For an LP solver, I'd use any interior point algorithm for LPs that starts with a feasible point and stays feasible, which is another way to exclude points in $B$. You needn't have to supply a feasible point to these algorithms; standard solvers will do it for you. Methods like affine scaling, potential reduction, and barrier methods set up auxiliary LPs that will find feasible solutions, and the iterates for these algorithms traverse the interior of the feasible region. You only need to locate one point in your feasible region, so as long as the auxiliary problems used by the LP solvers locate a feasible point for your problem, and that feasible point is strictly positive, you should be all right. If solving $F_{\varepsilon}$ fails for small positive values of $\varepsilon$, you might still be able to use these methods to locate a strictly positive feasible point within $F_{0}$.

Don't use simplex, though, because it will only explore the vertices of $F_{\varepsilon}$, which is exactly what you want to avoid doing.

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Feasibility problems are a slightly trickier game than general linear problems, which you have noted. If you are solving approximately (by using a floating-point representation of the system of equations and constraints), it is legitimate to require $x_i >= \epsilon$, where $\epsilon$ is some very small numerical value, big enough to assure that $x_i$ actually lives in $\Re_+$, but small enough that a solution on the boundary is not considered.

You might have to adjust $\epsilon$, and your solution will be qualified to "within a factor of $\epsilon$", but this is sufficient for many situations.

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The answer given by aeismail is to be read carefully, regard the lp

$\max( x_1 + x_2)$


$x_1 + x_2 \le 1$

$x_1,x_2 \ge 0$

It has solutions $(1,0)$ and $(0,1)$ as well as others (degenerated). The generality of the question implys that these cases need to be treated as well.

Since you are able to choose you objective function, you could try to modify it iteratively. E.g. Start with all coefficients for all variables equal to one, check wether you gain an approprate solution. If one variable is zero, rise it's coefficient and start again...

Though I can not give a mathematical prove that this works (or a well defined procedure how to modify the objective function). I hope this helps :)

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  • $\begingroup$ However, if you have a large number of degenerate solutions, how would you deal with this numerically? Won't pretty much any numerical solver throw up a warning (or worse) about solving this problem? $\endgroup$ – aeismail Jan 24 '12 at 9:42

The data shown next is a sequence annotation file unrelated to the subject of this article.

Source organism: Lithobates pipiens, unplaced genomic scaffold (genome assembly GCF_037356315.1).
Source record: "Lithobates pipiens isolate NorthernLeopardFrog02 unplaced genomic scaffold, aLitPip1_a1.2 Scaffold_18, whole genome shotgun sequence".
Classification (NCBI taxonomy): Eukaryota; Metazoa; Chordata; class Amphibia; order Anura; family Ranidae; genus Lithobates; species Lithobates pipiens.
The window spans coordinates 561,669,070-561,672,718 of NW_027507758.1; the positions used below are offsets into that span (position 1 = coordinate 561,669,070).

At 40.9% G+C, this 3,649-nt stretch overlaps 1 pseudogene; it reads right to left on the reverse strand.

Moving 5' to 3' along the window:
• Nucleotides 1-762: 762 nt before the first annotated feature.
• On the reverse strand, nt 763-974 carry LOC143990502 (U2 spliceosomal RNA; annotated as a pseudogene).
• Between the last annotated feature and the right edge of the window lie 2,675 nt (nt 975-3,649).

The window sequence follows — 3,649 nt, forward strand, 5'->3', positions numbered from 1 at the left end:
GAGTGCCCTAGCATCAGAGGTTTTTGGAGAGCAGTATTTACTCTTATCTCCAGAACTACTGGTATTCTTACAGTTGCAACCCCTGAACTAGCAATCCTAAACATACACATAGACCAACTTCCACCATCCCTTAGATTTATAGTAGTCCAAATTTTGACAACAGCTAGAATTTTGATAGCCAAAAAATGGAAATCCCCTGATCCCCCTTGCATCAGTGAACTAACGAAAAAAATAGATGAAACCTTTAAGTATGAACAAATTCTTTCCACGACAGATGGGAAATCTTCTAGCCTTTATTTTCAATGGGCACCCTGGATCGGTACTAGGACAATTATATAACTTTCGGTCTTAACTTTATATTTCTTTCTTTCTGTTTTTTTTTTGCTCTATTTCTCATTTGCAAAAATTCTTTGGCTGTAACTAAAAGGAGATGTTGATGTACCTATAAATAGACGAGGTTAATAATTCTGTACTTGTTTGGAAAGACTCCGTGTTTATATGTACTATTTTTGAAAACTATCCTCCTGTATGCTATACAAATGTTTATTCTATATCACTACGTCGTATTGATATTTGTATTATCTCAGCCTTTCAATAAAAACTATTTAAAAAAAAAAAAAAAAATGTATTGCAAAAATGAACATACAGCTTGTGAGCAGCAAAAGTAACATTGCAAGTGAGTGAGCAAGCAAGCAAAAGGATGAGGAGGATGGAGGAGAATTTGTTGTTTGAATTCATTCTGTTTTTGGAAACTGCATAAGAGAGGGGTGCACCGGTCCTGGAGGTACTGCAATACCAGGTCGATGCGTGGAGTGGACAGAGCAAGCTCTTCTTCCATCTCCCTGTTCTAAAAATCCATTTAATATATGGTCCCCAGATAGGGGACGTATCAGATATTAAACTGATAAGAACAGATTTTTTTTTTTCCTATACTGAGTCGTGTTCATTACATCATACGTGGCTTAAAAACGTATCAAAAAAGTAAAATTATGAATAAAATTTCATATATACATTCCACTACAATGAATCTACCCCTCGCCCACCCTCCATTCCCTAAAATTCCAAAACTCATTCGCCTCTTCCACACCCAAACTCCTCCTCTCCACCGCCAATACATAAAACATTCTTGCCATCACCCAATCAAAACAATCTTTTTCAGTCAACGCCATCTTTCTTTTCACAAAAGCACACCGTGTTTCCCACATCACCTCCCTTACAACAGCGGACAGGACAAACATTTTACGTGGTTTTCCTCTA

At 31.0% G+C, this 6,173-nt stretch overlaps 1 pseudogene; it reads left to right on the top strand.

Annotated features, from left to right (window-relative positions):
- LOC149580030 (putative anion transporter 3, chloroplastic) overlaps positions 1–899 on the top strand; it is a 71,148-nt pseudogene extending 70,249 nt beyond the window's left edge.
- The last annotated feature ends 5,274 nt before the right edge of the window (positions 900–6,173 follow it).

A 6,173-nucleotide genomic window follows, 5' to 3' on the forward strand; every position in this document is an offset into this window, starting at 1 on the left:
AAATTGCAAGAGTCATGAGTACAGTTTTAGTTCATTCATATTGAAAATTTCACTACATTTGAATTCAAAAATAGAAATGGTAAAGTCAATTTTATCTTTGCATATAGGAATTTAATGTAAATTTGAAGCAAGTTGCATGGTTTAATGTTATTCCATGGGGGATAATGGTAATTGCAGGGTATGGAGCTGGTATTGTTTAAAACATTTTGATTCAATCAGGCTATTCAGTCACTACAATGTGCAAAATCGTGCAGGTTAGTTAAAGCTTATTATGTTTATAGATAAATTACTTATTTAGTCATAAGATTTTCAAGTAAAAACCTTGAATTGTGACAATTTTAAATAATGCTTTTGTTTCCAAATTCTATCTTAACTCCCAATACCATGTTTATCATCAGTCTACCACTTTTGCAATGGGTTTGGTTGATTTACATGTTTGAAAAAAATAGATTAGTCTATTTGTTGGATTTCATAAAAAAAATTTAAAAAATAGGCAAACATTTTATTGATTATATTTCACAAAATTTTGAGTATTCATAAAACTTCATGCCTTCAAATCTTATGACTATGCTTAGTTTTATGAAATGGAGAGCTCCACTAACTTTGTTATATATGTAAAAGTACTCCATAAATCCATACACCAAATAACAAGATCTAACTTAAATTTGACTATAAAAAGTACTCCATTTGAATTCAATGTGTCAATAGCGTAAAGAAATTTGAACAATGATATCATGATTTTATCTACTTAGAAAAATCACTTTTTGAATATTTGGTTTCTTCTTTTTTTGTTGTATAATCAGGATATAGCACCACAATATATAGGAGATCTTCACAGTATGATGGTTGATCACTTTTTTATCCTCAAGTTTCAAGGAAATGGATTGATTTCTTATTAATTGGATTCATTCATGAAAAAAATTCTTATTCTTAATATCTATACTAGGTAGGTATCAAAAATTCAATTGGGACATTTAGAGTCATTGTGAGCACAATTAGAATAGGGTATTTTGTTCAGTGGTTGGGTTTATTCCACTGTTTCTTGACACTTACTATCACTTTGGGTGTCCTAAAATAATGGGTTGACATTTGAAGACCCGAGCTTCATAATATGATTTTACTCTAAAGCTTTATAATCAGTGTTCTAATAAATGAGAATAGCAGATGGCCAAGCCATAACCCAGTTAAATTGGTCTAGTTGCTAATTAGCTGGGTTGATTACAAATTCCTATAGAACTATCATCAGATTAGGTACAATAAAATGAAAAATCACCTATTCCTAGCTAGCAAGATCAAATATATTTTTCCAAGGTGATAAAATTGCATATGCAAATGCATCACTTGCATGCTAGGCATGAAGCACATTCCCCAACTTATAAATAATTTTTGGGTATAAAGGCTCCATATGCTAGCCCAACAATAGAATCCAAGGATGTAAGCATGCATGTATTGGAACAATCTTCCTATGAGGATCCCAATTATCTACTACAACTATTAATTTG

• $\begingroup$ No, they won't; they'll just return the first optimal solution encountered. The way that you would continue to generate solutions is to add cutting planes (or other constraints) that exclude previously calculated optimal solutions. In this case, adding such cutting planes would enable you to return a discrete approximation of the infinite set of optimal solutions. $\endgroup$ – Geoff Oxberry Jan 24 '12 at 10:40
  • $\begingroup$ I would view that as a strange programming decision; why wouldn't you want to tell the user that the objective function was doing something weird in the neighborhood of the reported solution? For a nonlinear solver, I could see there being an issue with figuring out what's going on; but shouldn't that be easier to tell with a linear system? $\endgroup$ – aeismail Jan 24 '12 at 13:19
  • $\begingroup$ I'd have to think about how one would detect degeneracy by actually constructing problems, but typically, users want an optimal solution, so the most important information for an LP is to return if the solution is optimal, feasible (but not optimal), infeasible, or unbounded. (These statuses are, in fact, what a solver like CPLEX would return.) Degeneracy is primarily a theoretical issue; the only reason it would be discussed in a numerical context is either in algorithm design or in practice, to note that degeneracy typically slows down a solver. $\endgroup$ – Geoff Oxberry Jan 24 '12 at 20:10